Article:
“…if scientists had accepted some religious peoples’ opinions that AIDS was a punishment from God, they never would have discovered that it’s actually caused by a virus and developed the treatments we now have…people around the world should be grateful that scientists do not accept supernatural explanations.” (p. 340)

“…why would God suddenly choose to infect women with a disease that damages fetuses in the womb and causes untold suffering in the children they become? Religious people frequently claim to care deeply about fetuses, and use this as an excuse for preventing women from getting abortions. Yet, in this case, why would God separately create the Zika virus, long after He supposedly created everything else, and then visit it upon the unborn? Why would God create a virus that specifically tortures infants, who, according to many religions, are incapable of sin?” (pp. 340-341)

Of course, apologists have offered many variations on the disease-as-punishment excuse. By no means can God be at fault: surely humans are getting what they deserve. Hafer notes that these arguments fall flat:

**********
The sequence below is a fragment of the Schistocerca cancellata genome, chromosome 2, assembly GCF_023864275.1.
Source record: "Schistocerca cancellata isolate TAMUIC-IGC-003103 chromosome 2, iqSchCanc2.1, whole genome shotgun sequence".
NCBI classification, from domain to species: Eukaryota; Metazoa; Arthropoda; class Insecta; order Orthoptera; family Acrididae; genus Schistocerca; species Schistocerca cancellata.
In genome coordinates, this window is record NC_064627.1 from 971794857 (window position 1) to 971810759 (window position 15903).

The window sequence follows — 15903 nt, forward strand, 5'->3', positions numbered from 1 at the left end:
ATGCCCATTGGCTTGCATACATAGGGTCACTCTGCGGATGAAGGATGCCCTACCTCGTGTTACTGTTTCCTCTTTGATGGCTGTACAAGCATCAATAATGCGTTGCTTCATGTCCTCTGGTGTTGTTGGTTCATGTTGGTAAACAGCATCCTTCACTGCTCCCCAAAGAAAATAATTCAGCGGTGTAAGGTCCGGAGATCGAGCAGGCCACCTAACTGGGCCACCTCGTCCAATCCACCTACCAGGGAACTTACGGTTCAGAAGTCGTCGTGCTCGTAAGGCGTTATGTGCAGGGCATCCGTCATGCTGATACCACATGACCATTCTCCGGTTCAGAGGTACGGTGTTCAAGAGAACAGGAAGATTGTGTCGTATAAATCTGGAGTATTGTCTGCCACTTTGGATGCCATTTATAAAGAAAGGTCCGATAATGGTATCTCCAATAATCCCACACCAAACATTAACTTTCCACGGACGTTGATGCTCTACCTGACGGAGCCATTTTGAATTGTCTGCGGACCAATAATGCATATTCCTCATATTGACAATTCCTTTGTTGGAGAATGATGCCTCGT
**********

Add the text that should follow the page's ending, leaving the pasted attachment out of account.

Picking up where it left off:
“…if diseases are sent to humans as punishment for sins, then there shouldn’t be new diseases (or diseases at all for that matter) among other animals and plants, which are considered unable to sin since they don’t know about God and his rules. Yet new diseases arise is animals and plants all the time.” (p. 341)

Vestigial Structures

These fascinating five pages of the essay, pp. 350-355, are especially incriminating for a Creator who supposedly wants everything to be neat and tidy:

“At the base of your spine you have a vestige of your primitive ancestors’ tails. You have feet with nearly useless toes, because your primate ancestors had strong, finger-like toes that helped them grasp tree branches.

“The thing to remember here is that evolution in incapable of planning. Species just stumble from one generation to the next, and as long as enough members of the species can breed before they die, the species keeps going.” (p. 350)

If you don’t want to pass the buck to evolution, then own it: your God is incapable of planning. Humans don’t need the appendix; it’s a leftover from our animal ancestors who needed it to help digest wood. It is “still with us because it’s not detrimental enough to kill us before childbearing too much of the time. However, it does kill us sometimes…” (p. 351)